Here are my thoughts about the three collections: Leanne WINS, and what a win it was! We saw all of the conceptual content that really is at the core of Leanne's point of view, and we saw it tempered and orchestrated with precision. As I said to her during the home visit: "I always trust that you will present masterful technique, but can you give your work feeling, emotion?" This was her personal challenge. And she did it All of the strong architectural elements that are Leanne were clearly present, but her looks possessed a buoyancy and an ease, an effortlessness that belied each items structure. Furthermore, her collection was the result of superb editing; had she not brought her critical eye and judgment to each looks and its relationship to every other look, then there may have been a different outcome. Kenley presented a strong point of view and excellent execution, neither of which were surprises, and both of which were appropriately lauded.

I loved Kenley's textile choices and her hand-painting, which was a risky endeavor, and the silhouettes couldn't have been more her. But when the looks walked, they possessed a stiffness that I wasn't prepared to experience. Static on a dress forms, her looks beautifully captured the essence of her inspiration: "painting the roses red" from Alice in Wonderland. (When I made my home visit to her, Kenley resisted revealing her inspiration, which confounded me. When she finally relented, she gave me an epiphany. "Now I get it!" I declared.) But when the clothes walked on the runway, they retained much of their static appearance; that is, most of the looks moved like stiff pasteboard. I could see Kenley's collection emanating a major "wow!" factor in an editorial spread in Elle, but I had a hard time imagining how they would or could navigate and function in the real world. Still, I loved the fantasy aspect of the collection and its other-worldliness. Korto fully embraced her African heritage and her Americanism. Furthermore, she was successful embracing that goal, which is no small task, especially since the entire collection could have been a costume festival. Her silhouettes, alone, told her story, and when you add the colors, textures, and jewelry, her entire collection was uplifted. Color is nothing if not subjective, and I applaud her decision to step away from the expected and mix up her largely taupe palette with vibrant greens and blues. And the jewelry? Well, from my perspective it was all inextricable from the larger aspect of her point of view and, more particularly, to the individual looks themselves. I loved it. Is her collection for everyone or anyone? Of course not, but whose is?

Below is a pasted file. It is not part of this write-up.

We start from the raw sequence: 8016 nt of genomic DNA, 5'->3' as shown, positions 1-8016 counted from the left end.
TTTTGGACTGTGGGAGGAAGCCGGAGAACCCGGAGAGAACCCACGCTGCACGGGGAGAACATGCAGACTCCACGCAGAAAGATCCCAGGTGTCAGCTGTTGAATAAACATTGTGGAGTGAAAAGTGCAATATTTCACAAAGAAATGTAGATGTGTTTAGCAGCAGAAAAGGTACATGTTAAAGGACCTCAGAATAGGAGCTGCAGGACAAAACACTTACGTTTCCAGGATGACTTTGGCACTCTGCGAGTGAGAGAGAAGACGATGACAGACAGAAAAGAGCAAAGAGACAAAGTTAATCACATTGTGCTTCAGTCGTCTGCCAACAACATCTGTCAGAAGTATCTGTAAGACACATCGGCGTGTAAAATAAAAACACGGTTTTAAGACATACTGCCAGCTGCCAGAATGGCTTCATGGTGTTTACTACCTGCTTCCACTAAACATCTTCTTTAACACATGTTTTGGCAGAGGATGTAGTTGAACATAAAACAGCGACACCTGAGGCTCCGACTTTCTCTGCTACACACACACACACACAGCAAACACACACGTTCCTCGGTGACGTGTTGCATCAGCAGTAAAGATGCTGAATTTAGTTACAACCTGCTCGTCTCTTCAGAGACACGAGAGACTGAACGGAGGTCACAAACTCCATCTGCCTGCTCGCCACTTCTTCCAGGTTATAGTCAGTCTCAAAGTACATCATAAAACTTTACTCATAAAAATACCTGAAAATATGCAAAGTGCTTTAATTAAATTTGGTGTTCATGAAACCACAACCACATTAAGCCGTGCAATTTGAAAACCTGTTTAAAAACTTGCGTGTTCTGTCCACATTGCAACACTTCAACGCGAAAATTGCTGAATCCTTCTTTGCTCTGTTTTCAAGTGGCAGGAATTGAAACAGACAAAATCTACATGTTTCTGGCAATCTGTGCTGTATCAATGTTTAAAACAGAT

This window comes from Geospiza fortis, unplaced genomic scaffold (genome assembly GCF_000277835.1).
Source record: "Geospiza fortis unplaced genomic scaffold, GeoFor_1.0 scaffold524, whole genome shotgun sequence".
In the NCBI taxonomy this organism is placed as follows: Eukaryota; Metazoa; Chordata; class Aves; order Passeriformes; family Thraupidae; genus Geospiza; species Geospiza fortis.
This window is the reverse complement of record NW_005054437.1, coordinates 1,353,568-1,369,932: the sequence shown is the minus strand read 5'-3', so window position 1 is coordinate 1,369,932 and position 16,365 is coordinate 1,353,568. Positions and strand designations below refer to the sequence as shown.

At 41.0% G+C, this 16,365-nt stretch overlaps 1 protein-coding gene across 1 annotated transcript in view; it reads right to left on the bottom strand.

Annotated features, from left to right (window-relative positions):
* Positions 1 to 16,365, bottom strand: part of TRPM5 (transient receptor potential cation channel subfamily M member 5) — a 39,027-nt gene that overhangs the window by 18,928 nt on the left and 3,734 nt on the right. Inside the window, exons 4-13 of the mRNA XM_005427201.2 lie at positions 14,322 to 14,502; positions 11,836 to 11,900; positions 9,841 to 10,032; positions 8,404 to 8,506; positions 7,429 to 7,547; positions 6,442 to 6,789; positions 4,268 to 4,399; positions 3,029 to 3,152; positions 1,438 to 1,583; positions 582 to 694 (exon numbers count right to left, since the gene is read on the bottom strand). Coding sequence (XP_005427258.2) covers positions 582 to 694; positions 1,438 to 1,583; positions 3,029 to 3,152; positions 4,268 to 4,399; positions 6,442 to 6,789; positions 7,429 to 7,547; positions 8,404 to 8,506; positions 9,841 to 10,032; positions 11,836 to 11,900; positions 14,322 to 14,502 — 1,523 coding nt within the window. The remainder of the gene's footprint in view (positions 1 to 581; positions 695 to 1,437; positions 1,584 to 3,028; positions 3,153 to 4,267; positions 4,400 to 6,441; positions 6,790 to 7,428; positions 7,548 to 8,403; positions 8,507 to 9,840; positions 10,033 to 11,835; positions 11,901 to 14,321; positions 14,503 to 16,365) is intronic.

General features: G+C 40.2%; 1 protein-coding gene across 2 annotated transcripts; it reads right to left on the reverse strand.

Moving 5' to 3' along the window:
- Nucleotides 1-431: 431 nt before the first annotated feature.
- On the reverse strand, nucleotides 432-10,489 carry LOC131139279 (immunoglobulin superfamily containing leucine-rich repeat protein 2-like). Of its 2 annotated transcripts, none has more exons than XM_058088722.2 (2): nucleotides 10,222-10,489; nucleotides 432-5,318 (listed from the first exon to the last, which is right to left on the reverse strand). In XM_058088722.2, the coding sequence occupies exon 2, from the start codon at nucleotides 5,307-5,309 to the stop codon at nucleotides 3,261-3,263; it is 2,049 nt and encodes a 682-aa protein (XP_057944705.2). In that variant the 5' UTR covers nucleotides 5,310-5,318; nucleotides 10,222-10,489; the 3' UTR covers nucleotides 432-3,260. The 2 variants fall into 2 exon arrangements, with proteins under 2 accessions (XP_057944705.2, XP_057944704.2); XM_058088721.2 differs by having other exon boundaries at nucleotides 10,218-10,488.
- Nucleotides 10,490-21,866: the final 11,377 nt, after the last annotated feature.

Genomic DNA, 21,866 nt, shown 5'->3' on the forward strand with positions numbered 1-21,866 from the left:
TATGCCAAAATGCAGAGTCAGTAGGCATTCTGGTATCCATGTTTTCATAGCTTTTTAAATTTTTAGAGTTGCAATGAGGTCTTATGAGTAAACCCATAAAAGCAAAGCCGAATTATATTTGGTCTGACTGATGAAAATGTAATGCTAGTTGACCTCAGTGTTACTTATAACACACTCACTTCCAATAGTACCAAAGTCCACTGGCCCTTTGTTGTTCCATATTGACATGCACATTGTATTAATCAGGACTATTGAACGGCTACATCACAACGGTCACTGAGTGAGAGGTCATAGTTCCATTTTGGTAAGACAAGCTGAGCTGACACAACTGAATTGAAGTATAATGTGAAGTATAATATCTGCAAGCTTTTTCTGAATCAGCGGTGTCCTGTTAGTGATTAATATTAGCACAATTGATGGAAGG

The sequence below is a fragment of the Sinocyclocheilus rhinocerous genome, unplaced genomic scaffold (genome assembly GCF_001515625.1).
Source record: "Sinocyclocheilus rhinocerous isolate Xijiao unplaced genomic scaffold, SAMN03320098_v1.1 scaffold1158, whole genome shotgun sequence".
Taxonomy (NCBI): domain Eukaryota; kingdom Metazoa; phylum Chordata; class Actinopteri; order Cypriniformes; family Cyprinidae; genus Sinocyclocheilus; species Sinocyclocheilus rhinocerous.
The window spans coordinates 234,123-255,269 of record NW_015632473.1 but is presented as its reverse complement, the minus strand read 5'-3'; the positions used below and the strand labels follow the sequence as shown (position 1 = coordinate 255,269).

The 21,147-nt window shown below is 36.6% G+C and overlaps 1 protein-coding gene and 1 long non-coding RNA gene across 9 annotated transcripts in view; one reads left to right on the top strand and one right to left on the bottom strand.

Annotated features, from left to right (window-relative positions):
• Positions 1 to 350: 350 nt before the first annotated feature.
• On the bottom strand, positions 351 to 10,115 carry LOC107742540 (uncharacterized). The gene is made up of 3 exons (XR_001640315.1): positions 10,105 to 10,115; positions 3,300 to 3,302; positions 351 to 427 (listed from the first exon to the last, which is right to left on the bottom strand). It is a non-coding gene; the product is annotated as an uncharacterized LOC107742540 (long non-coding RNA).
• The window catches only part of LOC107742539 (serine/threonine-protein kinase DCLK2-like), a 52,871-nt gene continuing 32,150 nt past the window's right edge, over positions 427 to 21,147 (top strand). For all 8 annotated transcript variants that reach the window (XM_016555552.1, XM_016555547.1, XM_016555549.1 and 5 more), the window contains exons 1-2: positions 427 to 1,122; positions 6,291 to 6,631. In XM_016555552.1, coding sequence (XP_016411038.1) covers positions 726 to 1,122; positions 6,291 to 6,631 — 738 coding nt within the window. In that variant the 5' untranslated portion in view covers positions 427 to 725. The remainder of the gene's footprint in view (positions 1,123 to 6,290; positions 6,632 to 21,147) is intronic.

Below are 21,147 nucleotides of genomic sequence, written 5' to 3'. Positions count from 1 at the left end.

Congratulations to all!